Scent is so important to shaping how we taste, feel and remember experiences. It is scientifically proven to be a significant factor in altering mood, making people feel better and even increase productivity.
And with the progress of technology and what we know about this powerful sense, it’s time for brands to embrace it wholeheartedly.
The science of smell
The sense of smell comes from special cells (called olfactory sensory neurons) high inside the nose, which connect directly to the brain. In essence, smells are directly hardwired to our biology. They can arouse emotions and memories even without us knowing, calling up powerful responses like nostalgia, longing, lust, hunger or fear.
We already know that creating the right environment with desirable scents has the potential to enhance mood and affect customer behaviour.
Branded scents work
Branded scents have been used successfully for ages. From the lavender waft of a homeware store to the heady funk of a certain sandwich chain, scent cues have been around for years and brands have been using them.
Early scent engineers at Rolls Royce faithfully replicated the ‘new car smell’ of a 1965 Silver Cloud. With aromas like leather and rich mahogany, this potent Ron Burgundy-esque smell also includes special aromatic notes like under-seal and felt, so that every new Rolls Royce owner enjoys the same scent that previous generations experienced.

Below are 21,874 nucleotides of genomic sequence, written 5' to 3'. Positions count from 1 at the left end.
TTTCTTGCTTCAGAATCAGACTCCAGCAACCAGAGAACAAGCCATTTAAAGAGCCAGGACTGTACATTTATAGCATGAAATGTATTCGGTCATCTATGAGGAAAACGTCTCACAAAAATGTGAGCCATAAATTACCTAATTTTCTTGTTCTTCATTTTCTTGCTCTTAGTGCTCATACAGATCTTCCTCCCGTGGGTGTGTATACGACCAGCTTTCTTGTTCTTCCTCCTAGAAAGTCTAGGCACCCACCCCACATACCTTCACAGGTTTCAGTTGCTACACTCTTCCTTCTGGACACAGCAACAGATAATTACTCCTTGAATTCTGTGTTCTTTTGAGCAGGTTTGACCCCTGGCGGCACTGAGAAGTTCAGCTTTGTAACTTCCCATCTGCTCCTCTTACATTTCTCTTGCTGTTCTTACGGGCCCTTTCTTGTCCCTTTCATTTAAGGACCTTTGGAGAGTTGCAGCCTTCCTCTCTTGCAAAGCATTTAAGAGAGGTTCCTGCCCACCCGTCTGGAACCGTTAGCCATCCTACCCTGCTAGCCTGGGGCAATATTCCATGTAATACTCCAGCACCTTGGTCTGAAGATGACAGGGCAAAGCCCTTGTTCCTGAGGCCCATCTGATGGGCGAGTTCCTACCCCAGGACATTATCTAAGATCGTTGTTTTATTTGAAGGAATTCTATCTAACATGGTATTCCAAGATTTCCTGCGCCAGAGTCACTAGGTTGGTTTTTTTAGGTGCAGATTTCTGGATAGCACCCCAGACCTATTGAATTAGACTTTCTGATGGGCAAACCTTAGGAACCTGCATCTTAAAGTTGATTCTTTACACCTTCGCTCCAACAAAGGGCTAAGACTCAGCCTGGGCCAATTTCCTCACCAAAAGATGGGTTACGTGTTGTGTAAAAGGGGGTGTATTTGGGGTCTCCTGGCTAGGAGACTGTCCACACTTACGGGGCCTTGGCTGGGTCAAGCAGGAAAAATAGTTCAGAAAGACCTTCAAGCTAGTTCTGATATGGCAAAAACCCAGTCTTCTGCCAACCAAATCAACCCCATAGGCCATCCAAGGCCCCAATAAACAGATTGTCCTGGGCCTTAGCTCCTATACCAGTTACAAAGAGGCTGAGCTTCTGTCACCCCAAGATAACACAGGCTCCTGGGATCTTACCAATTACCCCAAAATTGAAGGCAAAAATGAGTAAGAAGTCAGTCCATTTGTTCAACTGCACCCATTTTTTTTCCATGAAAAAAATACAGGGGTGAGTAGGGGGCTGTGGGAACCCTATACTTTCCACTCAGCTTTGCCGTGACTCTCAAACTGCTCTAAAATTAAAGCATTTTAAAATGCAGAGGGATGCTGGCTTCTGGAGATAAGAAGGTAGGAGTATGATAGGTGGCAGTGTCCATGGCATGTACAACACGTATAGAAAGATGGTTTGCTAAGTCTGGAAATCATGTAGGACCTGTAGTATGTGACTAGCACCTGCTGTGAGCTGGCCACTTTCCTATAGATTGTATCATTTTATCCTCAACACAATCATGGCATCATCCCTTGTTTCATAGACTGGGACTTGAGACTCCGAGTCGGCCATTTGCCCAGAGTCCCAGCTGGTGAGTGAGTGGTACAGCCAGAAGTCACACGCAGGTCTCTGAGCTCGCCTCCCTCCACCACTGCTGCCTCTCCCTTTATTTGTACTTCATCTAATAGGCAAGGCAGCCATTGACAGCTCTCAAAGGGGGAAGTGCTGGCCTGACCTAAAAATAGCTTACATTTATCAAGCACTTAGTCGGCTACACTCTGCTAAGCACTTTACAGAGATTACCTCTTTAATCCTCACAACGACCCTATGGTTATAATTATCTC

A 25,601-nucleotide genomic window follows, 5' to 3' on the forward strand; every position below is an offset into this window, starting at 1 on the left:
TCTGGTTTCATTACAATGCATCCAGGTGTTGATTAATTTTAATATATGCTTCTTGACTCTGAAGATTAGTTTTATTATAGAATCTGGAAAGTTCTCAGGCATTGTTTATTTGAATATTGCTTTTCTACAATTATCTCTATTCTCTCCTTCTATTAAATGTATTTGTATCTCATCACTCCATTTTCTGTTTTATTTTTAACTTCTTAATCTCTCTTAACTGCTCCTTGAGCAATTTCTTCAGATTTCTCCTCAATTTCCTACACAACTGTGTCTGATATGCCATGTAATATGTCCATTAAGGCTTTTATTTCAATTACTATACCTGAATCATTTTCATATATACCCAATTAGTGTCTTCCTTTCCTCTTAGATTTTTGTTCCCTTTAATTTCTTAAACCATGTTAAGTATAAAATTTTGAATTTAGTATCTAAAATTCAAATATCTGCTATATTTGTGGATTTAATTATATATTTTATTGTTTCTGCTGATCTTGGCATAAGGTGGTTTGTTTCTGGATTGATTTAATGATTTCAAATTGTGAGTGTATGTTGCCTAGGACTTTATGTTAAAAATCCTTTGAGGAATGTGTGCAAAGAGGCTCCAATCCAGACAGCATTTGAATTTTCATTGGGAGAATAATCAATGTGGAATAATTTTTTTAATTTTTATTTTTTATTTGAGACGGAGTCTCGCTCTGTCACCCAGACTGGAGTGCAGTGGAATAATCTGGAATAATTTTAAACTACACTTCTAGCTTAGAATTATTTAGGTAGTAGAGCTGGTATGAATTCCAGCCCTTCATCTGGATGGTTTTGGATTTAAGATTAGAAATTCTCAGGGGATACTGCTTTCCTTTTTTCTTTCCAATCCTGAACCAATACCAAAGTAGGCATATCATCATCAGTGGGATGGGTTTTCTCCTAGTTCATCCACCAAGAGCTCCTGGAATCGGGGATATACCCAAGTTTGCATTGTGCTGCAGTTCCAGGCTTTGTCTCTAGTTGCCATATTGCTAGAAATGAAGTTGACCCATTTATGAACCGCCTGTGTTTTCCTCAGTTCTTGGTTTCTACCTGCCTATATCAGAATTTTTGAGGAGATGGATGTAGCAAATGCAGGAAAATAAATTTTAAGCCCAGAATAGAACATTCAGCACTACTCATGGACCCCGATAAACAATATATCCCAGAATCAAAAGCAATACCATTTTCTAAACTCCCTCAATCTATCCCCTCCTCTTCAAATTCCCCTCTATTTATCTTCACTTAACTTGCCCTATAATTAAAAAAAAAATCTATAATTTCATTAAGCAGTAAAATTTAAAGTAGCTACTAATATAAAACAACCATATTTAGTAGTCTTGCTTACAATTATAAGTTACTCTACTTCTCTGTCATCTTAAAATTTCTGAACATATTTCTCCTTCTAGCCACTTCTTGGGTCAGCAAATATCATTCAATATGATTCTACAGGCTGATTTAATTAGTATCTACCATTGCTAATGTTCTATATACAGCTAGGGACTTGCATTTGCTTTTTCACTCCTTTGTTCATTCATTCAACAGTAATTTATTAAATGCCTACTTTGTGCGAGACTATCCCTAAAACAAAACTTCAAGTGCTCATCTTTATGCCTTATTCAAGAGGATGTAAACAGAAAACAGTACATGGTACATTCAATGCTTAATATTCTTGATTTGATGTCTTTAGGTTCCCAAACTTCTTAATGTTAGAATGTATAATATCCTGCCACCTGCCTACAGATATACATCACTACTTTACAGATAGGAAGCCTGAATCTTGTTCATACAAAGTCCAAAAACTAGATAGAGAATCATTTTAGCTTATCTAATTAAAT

British toy-store chain Hamleys pumps the smell of pina colada into the air to get their customers (stressed out parents) to linger longer, with the scent taking them to a place of freedom and tropical holiday bliss, rather than the reality of toy store hell.
This year, Hendrick’s gin created a tunnel wrap in London’s King’s Cross St Station, filled with themed aromas and slogans like ‘Escape the conventional and embrace the delectable’. The scented posters are designed to create an immersive experience and replicate the key flavours in Hendrick’s gin styles, like cucumber and rose petal from a limited Midsummer release.
And right under our noses is Nescafé, the aroma of which has subtly permeated supermarket aisles like an instant coffee ninja. The smell of Nescafé coffee has been cleverly embedded into the product’s printed labels for decades.
Every brand wants to tell a story, and one which is as memorable as possible. And, using a more sophisticated approach, we can go even further than gin and coffee labels.
Creating experience and memories
With digital scent technology, we can now send and receive scents via apps and experience them through VR/AR, games, films and music. Our challenge here is using this tech in a way that appeals to what customers want.
People can now create their own ‘personal sanctuary’ with digital scent technology like Scentee Machina or the Cyrano. Smell tracks with titles like Central Park or Surfside can be programmed in a Spotify-like playlist to create personal mood medleys which can be shared with friends.
The art world is already well-engaged in fully immersing people in experience. Tasmania’s Museum of Old and New Art (MONA) has been on the streets of Hobart for years, celebrating art, sex and food during Dark Mofo. Sensory Underground is another event, recently held in Melbourne in secret concrete bunkers underneath Federation Square, which combines dining, futuristic art and design, and custom scents for a very ‘Melbourne’ experience.
In branding, we already decide so much about how brands sound, operate and look. If we add scent to that arsenal, an overlooked yet essential sense, there’s no reason why we can’t create deeper, more immersive brand experiences and get our customers closer to brands than ever before.